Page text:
Purpose: To train a deep learning classification algorithm to predict chest radiograph severity scores and clinical outcomes in patientwith coronavirus disease 2019 (COVID-19). Materials and Methods: In this retrospective cohort study, patients aged 21–50 years who presented to the emergency department (ED) a multicenter urban health system from March 10 to 26, 2020, with COVID-19 confirmation at real-time reverse-transcription polmerase chain reaction screening were identified. The initial chest radiographs, clinical variables, and outcomes, including admission, tubation, and survival, were collected within 30 days (n = 338; median age, 39 years; 210 men). Two fellowship-trained cardiothoracradiologists examined chest radiographs for opacities and assigned a clinically validated severity score. A deep learning algorithm was trained to predict outcomes on a holdout test set composed of patients with confirmed COVID-19 who presented between March 2and 29, 2020 (n = 161; median age, 60 years; 98 men) for both younger (age range, 21–50 years; n = 51) and older (age >50 years, = 110) populations. Bootstrapping was used to compute CIs. Results: The model trained on the chest radiograph severity score produced the following areas under the receiver operating characteistic curves (AUCs): 0.80 (95% CI: 0.73, 0.88) for the chest radiograph severity score, 0.76 (95% CI: 0.68, 0.84) for admission, 0.6(95% CI: 0.56, 0.75) for intubation, and 0.59 (95% CI: 0.49, 0.69) for death. The model trained on clinical variables produced an AUC of 0.64 (95% CI: 0.55, 0.73) for intubation and an AUC of 0.59 (95% CI: 0.50, 0.68) for death. Combining chest radiography and clinical variables increased the AUC of intubation and death to 0.88 (95% CI: 0.79, 0.96) and 0.82 (95% CI: 0.72, 0.91), respectively. Conclusion: The combination of imaging and clinical information improves outcome predictions.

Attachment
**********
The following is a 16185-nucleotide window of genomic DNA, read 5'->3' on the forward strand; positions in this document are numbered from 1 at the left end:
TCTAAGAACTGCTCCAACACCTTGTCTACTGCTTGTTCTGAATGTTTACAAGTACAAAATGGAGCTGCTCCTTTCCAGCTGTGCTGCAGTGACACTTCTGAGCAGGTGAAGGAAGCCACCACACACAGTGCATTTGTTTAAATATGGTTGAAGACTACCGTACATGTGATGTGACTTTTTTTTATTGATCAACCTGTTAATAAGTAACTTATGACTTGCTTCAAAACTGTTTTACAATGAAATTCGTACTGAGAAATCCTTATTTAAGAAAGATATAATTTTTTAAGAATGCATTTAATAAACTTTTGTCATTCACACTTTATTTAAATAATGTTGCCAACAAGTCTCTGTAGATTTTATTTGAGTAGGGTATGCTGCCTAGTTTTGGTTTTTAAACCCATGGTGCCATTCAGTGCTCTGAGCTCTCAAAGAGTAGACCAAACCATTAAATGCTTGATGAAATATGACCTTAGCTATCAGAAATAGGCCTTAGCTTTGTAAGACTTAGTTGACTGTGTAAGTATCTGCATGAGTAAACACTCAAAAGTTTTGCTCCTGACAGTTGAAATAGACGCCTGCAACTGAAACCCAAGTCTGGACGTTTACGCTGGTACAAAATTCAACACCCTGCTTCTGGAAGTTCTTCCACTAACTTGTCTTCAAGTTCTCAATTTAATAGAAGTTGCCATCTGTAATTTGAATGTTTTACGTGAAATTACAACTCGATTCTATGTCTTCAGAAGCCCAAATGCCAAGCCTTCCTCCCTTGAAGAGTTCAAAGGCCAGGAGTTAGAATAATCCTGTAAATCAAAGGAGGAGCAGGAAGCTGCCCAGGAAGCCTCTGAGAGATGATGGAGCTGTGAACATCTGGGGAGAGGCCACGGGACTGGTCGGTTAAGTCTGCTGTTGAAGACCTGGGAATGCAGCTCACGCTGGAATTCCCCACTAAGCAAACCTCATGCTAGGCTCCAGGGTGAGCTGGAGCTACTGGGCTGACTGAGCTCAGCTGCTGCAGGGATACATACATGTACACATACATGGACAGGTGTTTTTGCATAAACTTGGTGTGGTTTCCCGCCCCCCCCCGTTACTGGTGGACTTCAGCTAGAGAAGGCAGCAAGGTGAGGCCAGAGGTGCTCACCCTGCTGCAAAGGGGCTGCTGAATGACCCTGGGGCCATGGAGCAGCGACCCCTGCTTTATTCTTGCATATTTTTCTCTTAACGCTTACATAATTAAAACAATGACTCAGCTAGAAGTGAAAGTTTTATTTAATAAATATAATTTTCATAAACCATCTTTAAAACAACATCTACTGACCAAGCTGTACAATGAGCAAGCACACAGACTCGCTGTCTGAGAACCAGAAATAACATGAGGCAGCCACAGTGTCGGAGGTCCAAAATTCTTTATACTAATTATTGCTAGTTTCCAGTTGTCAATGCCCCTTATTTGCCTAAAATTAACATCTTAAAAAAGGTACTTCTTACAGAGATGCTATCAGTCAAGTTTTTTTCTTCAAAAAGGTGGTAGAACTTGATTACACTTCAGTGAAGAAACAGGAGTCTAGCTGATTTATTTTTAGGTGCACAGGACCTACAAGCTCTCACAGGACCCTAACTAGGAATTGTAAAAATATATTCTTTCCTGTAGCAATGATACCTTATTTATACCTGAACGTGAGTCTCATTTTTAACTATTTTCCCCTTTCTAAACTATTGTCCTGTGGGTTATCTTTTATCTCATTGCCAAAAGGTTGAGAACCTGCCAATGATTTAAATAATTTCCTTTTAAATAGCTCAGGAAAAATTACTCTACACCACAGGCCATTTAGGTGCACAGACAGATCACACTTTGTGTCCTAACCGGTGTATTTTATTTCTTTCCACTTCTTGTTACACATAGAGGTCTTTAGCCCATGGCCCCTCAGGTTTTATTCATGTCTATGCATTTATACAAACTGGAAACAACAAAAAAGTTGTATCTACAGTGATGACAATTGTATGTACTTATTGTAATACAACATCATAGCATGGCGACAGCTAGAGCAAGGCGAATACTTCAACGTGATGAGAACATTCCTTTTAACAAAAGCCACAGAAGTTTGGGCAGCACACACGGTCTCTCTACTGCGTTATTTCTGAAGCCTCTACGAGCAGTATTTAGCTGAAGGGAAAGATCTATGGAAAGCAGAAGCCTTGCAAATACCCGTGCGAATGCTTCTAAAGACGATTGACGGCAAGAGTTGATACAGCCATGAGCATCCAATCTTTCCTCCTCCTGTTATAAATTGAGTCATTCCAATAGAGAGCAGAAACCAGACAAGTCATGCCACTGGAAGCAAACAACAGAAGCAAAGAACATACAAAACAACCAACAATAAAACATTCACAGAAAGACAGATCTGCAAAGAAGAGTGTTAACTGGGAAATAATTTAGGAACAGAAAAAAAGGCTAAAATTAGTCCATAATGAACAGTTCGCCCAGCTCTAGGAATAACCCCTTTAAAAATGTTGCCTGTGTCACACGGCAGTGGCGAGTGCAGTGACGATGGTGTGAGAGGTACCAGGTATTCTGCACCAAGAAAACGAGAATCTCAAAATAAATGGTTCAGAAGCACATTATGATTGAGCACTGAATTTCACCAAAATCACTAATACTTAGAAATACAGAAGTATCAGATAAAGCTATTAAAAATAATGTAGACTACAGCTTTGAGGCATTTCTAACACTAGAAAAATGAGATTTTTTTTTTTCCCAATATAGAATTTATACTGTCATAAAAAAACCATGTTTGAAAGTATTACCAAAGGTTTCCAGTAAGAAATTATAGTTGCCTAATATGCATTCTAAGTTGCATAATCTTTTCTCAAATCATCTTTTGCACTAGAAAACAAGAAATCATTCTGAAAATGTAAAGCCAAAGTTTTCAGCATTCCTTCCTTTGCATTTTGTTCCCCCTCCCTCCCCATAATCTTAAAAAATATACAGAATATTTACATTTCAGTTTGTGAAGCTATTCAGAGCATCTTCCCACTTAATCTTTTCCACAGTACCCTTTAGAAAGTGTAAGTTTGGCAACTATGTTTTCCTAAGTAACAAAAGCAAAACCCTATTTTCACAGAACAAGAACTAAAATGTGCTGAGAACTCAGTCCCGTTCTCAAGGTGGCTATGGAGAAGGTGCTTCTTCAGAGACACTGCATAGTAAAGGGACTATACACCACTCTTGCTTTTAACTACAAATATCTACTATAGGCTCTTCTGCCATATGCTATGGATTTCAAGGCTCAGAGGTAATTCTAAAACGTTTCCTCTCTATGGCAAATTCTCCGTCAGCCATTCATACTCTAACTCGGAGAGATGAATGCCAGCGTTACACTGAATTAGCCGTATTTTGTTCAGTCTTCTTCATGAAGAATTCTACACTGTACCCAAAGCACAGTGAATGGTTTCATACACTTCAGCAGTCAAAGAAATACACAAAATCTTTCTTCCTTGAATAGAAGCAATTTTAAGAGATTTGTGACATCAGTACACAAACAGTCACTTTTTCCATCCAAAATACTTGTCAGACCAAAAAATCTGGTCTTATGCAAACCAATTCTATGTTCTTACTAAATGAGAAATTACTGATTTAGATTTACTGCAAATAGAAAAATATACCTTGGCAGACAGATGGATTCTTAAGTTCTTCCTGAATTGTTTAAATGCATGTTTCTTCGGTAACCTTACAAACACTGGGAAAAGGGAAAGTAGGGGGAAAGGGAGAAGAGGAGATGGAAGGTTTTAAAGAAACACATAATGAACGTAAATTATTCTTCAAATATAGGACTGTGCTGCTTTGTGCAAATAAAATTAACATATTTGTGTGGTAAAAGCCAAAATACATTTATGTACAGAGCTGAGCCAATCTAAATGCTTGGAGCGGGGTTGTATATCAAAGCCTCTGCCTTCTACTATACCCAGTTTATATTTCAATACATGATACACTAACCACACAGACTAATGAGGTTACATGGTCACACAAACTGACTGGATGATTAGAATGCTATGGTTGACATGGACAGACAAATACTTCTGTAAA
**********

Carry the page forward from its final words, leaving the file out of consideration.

Original languageEnglish
Article numbere200098
JournalRadiology: Artificial Intelligence
Issue number2
StatePublished - 2021


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